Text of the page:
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The Scarlet & Black

Construction on HSSC progresses

Faculty will start moving into HSSC at the end of December. Photo by Reina Shahi.

By Lily Bohlke

Since construction on the new Humanities and Social Studies Complex (HSSC) began, Grinnellians have watched milestones pass like the removal of the crane and the installation of brick and copper on the outer facade. The biggest milestone yet, the grand opening of the new building, will be at the end of December, after which faculty will start moving into their offices, and classrooms will be used beginning in the spring 2019 semester.

According to project co-leader and building projects committee co-chair, Professor Jim Swartz, chemistry, the HSSC construction is right on schedule. Some rooms are nearly ready for use as workers currently are doing ceiling work, installing lighting, doing insulation work and performing other tasks of that nature.

Initially, primarily faculty with offices currently in the Alumni Recitation Hall (ARH) or Carnegie Hall will move into the new building, as ARH and Carnegie will be closed for about a year and a half to be renovated. Eventually, however, faculty currently in Mears Cottage, Steiner Hall, Goodnow Hall and other spots around campus will move into the 145 new offices.

Some of the project’s overall goals, Swartz said, include more per-student space in classrooms, flexibility, collaborative spaces and interdisciplinary interaction.

The process for the new HSSC building began six years ago, Swartz said. Since then the building committee, comprised of faculty, staff, the Student Government Association, Vice President of Academic Affairs in each given year and especially Facilities Management, worked out a plan to bring the humanities and social studies together. Throughout the process the committee gathered student, faculty and staff input, according to Benjamin Ogden-Lord ’19, who works on promotional materials for the construction sites for the communications department.

Many of the classrooms currently in academic buildings are best designed for lecture-based courses, rather than group discussion and active engagement, Swartz said. The classrooms in the new building, however, will have considerably more per-student space than they currently do. Chairs and tables will be moveable in all except four rooms, which are tiered rooms intended to add some variety.

The construction will bring updated technology, said Swartz. There will be a room designed for conference calls with aimable cameras and high-quality sound systems. There will be more floor outlets in all classrooms, but some classrooms will also have raised floor systems, meaning there will be movable tiles on the floor with electrical outlets and data plugs. There will also be ways for students to wirelessly display their computer screens to the class. For new group study spaces, the building committee hopes to find an online reservation system so that students can find out if there is a collaboration room available and where it might be.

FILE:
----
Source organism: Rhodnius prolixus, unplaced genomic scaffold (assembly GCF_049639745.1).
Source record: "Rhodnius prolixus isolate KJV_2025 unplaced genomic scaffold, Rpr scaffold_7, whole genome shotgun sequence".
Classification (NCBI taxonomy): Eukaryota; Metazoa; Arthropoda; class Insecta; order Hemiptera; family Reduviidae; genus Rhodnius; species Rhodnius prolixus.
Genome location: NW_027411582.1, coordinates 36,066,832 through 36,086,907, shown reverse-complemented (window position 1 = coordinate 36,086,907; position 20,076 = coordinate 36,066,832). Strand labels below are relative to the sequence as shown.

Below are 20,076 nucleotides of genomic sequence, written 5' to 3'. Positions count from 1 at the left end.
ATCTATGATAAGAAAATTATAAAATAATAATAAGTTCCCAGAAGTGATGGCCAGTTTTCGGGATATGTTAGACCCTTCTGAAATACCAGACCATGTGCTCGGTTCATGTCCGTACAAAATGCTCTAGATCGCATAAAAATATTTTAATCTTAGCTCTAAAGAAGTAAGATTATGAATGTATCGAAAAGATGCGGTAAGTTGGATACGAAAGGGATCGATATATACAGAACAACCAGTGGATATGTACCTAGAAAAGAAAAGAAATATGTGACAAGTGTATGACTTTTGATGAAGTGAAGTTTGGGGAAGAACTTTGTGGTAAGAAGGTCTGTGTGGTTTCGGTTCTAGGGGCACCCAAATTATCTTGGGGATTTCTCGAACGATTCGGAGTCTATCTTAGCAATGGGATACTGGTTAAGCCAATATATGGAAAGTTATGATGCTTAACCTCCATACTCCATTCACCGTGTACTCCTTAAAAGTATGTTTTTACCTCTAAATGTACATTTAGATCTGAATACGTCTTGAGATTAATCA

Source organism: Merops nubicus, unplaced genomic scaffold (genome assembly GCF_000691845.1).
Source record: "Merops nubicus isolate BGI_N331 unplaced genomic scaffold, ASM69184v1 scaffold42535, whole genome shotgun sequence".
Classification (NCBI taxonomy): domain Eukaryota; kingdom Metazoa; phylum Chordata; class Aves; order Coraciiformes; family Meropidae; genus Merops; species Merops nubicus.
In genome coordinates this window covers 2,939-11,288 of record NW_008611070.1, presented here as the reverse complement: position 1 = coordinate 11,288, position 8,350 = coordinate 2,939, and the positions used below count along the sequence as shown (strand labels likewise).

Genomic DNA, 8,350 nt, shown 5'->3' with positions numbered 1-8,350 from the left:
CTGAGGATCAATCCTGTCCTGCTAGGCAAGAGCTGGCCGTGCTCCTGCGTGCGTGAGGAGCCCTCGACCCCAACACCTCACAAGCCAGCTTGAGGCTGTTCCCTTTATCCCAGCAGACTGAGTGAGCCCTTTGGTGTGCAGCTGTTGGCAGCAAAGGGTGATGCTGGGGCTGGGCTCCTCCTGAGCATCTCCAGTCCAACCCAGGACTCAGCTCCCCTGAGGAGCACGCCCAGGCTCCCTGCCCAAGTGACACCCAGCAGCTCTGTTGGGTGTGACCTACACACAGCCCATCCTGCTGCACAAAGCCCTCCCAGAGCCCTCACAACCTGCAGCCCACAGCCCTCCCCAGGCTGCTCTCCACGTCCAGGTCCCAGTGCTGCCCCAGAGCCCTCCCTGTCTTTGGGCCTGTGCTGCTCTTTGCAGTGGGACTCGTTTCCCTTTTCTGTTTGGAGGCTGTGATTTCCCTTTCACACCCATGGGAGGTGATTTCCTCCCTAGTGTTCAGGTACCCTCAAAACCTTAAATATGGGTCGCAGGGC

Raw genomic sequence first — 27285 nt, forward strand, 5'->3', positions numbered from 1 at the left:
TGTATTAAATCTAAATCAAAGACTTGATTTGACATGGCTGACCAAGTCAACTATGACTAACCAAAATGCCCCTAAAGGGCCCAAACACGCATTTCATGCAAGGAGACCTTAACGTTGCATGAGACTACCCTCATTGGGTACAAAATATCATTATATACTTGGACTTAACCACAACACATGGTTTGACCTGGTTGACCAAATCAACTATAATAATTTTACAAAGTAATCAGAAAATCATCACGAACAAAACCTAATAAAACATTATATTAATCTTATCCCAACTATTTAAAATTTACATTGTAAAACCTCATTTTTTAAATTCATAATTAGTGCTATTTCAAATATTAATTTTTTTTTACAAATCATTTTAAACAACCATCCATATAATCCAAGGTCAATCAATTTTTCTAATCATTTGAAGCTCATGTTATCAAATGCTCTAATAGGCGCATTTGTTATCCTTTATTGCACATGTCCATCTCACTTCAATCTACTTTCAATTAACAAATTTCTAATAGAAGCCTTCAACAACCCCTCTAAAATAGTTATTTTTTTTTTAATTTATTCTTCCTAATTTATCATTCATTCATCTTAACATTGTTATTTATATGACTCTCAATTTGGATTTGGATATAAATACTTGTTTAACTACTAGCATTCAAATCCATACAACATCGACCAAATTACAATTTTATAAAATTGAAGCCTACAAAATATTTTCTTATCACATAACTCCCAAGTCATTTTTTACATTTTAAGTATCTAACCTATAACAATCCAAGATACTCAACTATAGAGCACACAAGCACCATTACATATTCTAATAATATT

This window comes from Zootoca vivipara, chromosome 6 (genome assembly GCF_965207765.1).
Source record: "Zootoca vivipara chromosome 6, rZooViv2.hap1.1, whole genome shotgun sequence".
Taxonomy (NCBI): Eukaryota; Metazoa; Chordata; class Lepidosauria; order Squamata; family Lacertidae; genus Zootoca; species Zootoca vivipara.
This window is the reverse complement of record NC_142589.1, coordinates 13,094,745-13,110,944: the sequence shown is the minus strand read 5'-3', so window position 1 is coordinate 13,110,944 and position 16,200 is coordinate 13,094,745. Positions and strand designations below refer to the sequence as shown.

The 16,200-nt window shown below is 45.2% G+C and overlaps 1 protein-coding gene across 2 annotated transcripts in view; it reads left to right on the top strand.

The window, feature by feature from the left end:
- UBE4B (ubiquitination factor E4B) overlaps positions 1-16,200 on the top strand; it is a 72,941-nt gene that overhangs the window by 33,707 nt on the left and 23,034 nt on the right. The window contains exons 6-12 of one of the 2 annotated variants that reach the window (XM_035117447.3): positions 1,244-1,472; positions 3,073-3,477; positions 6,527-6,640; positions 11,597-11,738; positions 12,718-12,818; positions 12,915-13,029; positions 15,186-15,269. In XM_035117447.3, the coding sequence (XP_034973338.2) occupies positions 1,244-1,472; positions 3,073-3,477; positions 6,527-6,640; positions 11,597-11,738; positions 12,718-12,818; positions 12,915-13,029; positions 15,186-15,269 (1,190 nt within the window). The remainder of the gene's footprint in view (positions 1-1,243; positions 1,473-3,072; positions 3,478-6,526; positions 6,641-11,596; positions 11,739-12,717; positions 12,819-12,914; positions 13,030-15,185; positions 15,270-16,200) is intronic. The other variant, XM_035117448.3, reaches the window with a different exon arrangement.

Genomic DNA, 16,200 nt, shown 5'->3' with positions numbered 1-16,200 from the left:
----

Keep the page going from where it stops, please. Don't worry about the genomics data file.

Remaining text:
“I think we’re going to have to learn how to use … not just the technology, but pedagogically what makes sense,” Swartz said. “I think it’s going to take a while to really learn how to use them most effectively.”

According to Swartz, another element of the new building will be a Center for Global Studies, in which Off-Campus Study, Institute for Global Engagement and Intercultural Affairs will all have their offices located. There will be a lounge space, study spaces and a kitchen, in addition to the offices, all with a unifying global theme.

In terms of design, there have been many considerations and many decisions made. Outside, there will be areas with blackboards, giving students the option to work outside when the weather permits. There will be more decorative aspects throughout the building than there are in many other academic buildings on campus.

However, the committee is not sure what those decorative aspects will look like quite yet. Until the building is finished, it is hard to know exactly where things like fire alarm pulls will be and where the wall space will be available, as well as how the art will look in relation to its surroundings.

The new building encompasses both modern and traditional architectural themes. There will be an enormous glass atrium, through which the old entrance to the ARH will be able to be seen, said Swartz.

“In terms of collegiate Gothic architecture like North Campus or Carnegie or ARH, I do really like that traditional architecture style — I think it’s fitting for a college. But I do think at the same time, the more modern facilities offered by the JRC, the Bear, Noyce, I think they’re more conducive for student learning, and just for spending time in. I love all the windows and being able to spend time in a well-lit space, especially during the winter when it’s dark. I think this new humanities and social studies building will offer a great space for people during the winter,” Ogden-Lord said. “I think students should be really excited about getting to take classes in the building in the spring.”

Faculty will start moving into HSSC at the end of December. Photo by Reina Shahi.
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